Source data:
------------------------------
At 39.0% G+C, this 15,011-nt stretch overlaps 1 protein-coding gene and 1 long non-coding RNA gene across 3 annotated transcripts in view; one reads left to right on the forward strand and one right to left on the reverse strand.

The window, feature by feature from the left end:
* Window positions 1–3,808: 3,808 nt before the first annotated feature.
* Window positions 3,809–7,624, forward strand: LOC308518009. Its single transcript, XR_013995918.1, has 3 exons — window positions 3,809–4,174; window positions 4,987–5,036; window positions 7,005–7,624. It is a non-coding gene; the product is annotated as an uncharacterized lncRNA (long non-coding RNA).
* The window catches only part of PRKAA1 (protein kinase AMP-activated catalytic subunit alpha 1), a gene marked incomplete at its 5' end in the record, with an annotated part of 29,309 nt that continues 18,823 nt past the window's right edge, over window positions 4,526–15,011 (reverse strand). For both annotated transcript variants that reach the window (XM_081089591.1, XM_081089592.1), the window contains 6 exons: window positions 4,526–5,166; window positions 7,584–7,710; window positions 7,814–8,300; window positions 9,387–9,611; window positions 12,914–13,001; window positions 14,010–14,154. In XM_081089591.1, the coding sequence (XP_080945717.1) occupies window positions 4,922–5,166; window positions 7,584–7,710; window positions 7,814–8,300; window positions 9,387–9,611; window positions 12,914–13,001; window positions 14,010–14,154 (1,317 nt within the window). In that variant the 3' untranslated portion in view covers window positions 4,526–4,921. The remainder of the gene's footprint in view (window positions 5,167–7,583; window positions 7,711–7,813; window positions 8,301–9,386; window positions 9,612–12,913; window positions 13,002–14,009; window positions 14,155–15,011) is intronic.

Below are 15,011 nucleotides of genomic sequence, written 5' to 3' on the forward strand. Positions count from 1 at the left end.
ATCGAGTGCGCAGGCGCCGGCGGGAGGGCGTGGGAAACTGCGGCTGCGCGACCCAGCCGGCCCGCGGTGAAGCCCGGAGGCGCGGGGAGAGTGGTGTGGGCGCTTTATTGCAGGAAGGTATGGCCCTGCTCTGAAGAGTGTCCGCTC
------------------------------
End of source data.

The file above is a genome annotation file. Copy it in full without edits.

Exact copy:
At 39.0% G+C, this 15,011-nt stretch overlaps 1 protein-coding gene and 1 long non-coding RNA gene across 3 annotated transcripts in view; one reads left to right on the forward strand and one right to left on the reverse strand.

The window, feature by feature from the left end:
* Window positions 1–3,808: 3,808 nt before the first annotated feature.
* Window positions 3,809–7,624, forward strand: LOC308518009. Its single transcript, XR_013995918.1, has 3 exons — window positions 3,809–4,174; window positions 4,987–5,036; window positions 7,005–7,624. It is a non-coding gene; the product is annotated as an uncharacterized lncRNA (long non-coding RNA).
* The window catches only part of PRKAA1 (protein kinase AMP-activated catalytic subunit alpha 1), a gene marked incomplete at its 5' end in the record, with an annotated part of 29,309 nt that continues 18,823 nt past the window's right edge, over window positions 4,526–15,011 (reverse strand). For both annotated transcript variants that reach the window (XM_081089591.1, XM_081089592.1), the window contains 6 exons: window positions 4,526–5,166; window positions 7,584–7,710; window positions 7,814–8,300; window positions 9,387–9,611; window positions 12,914–13,001; window positions 14,010–14,154. In XM_081089591.1, the coding sequence (XP_080945717.1) occupies window positions 4,922–5,166; window positions 7,584–7,710; window positions 7,814–8,300; window positions 9,387–9,611; window positions 12,914–13,001; window positions 14,010–14,154 (1,317 nt within the window). In that variant the 3' untranslated portion in view covers window positions 4,526–4,921. The remainder of the gene's footprint in view (window positions 5,167–7,583; window positions 7,711–7,813; window positions 8,301–9,386; window positions 9,612–12,913; window positions 13,002–14,009; window positions 14,155–15,011) is intronic.

Below are 15,011 nucleotides of genomic sequence, written 5' to 3' on the forward strand. Positions count from 1 at the left end.
ATCGAGTGCGCAGGCGCCGGCGGGAGGGCGTGGGAAACTGCGGCTGCGCGACCCAGCCGGCCCGCGGTGAAGCCCGGAGGCGCGGGGAGAGTGGTGTGGGCGCTTTATTGCAGGAAGGTATGGCCCTGCTCTGAAGAGTGTCCGCTC